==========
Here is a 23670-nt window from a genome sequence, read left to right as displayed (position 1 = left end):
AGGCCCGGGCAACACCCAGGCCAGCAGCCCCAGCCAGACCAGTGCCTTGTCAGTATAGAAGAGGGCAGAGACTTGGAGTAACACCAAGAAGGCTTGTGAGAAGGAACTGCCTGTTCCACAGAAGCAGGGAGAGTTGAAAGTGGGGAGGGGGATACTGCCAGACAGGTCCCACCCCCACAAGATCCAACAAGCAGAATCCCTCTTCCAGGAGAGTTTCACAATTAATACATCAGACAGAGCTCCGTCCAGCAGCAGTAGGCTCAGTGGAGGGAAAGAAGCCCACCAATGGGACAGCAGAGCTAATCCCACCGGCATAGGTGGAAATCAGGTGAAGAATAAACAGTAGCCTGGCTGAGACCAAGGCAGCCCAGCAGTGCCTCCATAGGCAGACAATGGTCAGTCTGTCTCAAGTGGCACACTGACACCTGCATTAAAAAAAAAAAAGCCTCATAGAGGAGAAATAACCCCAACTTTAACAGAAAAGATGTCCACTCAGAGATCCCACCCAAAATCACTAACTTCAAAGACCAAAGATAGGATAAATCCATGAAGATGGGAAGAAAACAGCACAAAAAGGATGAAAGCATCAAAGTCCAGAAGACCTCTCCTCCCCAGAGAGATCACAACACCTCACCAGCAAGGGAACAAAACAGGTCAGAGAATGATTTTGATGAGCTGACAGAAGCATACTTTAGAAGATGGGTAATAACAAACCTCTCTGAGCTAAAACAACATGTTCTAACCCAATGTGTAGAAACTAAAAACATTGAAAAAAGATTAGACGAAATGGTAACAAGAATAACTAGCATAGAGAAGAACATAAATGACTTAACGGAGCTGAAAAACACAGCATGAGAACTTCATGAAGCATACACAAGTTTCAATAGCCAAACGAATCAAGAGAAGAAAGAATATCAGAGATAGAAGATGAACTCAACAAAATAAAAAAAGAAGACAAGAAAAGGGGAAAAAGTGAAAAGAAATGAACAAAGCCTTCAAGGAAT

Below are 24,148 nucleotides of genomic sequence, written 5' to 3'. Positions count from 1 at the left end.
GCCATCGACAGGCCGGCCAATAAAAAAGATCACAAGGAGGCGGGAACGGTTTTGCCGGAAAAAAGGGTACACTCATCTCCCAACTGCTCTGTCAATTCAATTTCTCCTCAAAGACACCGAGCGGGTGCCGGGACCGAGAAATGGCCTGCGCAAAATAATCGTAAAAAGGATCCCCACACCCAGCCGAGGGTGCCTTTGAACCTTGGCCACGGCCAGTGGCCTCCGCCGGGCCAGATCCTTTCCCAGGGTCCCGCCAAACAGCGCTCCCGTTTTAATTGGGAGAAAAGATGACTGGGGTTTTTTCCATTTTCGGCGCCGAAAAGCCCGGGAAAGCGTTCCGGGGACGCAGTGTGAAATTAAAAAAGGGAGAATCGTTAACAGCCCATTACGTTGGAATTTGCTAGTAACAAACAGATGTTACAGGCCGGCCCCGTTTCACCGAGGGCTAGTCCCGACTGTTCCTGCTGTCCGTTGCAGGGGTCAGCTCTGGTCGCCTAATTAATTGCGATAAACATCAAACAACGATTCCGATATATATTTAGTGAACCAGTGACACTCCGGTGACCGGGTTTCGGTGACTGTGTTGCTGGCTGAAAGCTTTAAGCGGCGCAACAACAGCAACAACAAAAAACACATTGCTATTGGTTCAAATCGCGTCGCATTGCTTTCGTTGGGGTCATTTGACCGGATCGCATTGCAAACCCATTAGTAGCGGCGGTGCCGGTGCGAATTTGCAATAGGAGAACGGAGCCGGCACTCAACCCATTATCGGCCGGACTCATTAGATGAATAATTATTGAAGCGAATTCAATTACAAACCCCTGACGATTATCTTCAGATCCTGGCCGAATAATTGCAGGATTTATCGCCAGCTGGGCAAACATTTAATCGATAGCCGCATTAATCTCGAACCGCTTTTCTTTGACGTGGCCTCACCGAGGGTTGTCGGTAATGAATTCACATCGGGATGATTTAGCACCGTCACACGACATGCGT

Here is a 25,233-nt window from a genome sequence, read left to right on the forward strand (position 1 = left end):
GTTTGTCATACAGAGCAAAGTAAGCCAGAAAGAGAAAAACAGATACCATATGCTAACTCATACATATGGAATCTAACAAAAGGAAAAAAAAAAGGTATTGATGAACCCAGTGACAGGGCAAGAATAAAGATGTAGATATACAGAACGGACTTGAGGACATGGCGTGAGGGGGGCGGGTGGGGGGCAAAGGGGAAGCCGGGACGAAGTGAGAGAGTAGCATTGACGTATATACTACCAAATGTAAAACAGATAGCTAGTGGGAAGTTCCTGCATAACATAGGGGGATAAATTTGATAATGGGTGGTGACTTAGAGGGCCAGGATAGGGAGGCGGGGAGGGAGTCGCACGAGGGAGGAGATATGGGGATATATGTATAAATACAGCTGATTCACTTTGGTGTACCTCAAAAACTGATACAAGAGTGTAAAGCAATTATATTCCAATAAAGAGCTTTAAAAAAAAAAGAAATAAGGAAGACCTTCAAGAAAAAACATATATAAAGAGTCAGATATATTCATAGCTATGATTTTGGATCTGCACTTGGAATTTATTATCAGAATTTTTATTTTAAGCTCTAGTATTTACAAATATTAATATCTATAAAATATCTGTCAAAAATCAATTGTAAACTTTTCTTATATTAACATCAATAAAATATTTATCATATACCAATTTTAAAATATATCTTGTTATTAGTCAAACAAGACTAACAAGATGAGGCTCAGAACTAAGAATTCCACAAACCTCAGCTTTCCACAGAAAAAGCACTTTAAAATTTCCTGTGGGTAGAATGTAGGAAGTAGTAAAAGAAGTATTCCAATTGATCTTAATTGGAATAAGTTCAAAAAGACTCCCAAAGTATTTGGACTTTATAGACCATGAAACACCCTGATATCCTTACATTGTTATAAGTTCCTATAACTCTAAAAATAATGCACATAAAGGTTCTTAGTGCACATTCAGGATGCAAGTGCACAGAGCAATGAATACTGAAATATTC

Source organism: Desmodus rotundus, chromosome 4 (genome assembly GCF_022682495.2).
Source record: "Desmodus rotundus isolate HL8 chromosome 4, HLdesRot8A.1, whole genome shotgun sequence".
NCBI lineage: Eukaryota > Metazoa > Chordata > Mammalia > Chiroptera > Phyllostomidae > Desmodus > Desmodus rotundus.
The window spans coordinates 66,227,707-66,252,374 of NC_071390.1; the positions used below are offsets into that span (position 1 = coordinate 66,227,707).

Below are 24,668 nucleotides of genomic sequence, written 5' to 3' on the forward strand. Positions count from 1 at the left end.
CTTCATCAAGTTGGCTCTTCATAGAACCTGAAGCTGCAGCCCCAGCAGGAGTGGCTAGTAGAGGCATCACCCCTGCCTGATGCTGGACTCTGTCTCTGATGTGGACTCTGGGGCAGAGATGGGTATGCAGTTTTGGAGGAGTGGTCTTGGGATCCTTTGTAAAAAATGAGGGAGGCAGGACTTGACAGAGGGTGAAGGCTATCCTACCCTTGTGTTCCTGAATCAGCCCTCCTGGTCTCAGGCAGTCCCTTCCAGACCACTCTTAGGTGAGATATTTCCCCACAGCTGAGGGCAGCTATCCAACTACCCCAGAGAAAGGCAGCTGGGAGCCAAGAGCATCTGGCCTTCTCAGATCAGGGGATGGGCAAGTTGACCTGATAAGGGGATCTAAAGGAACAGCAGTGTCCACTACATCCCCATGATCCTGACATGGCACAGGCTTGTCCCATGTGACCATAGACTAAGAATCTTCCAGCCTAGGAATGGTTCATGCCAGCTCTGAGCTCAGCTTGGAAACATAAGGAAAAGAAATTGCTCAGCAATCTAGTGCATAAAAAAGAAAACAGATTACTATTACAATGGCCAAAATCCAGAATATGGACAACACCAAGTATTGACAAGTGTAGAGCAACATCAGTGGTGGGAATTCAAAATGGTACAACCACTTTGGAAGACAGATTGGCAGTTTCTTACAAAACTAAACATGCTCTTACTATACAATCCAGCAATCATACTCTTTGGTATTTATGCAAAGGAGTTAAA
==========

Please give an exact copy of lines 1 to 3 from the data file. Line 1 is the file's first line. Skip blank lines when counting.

Here is a 23670-nt window from a genome sequence, read left to right as displayed (position 1 = left end):
AGGCCCGGGCAACACCCAGGCCAGCAGCCCCAGCCAGACCAGTGCCTTGTCAGTATAGAAGAGGGCAGAGACTTGGAGTAACACCAAGAAGGCTTGTGAGAAGGAACTGCCTGTTCCACAGAAGCAGGGAGAGTTGAAAGTGGGGAGGGGGATACTGCCAGACAGGTCCCACCCCCACAAGATCCAACAAGCAGAATCCCTCTTCCAGGAGAGTTTCACAATTAATACATCAGACAGAGCTCCGTCCAGCAGCAGTAGGCTCAGTGGAGGGAAAGAAGCCCACCAATGGGACAGCAGAGCTAATCCCACCGGCATAGGTGGAAATCAGGTGAAGAATAAACAGTAGCCTGGCTGAGACCAAGGCAGCCCAGCAGTGCCTCCATAGGCAGACAATGGTCAGTCTGTCTCAAGTGGCACACTGACACCTGCATTAAAAAAAAAAAAGCCTCATAGAGGAGAAATAACCCCAACTTTAACAGAAAAGATGTCCACTCAGAGATCCCACCCAAAATCACTAACTTCAAAGACCAAAGATAGGATAAATCCATGAAGATGGGAAGAAAACAGCACAAAAAGGATGAAAGCATCAAAGTCCAGAAGACCTCTCCTCCCCAGAGAGATCACAACACCTCACCAGCAAGGGAACAAAACAGGTCAGAGAATGATTTTGATGAGCTGACAGAAGCATACTTTAGAAGATGGGTAATAACAAACCTCTCTGAGCTAAAACAACATGTTCTAACCCAATGTGTAGAAACTAAAAACATTGAAAAAAGATTAGACGAAATGGTAACAAGAATAACTAGCATAGAGAAGAACATAAATGACTTAACGGAGCTGAAAAACACAGCATGAGAACTTCATGAAGCATACACAAGTTTCAATAGCCAAACGAATCAAGAGAAGAAAGAATATCAGAGATAGAAGATGAACTCAACAAAATAAAAAAAGAAGACAAGAAAAGGGGAAAAAGTGAAAAGAAATGAACAAAGCCTTCAAGGAAT

Below are 24,148 nucleotides of genomic sequence, written 5' to 3'. Positions count from 1 at the left end.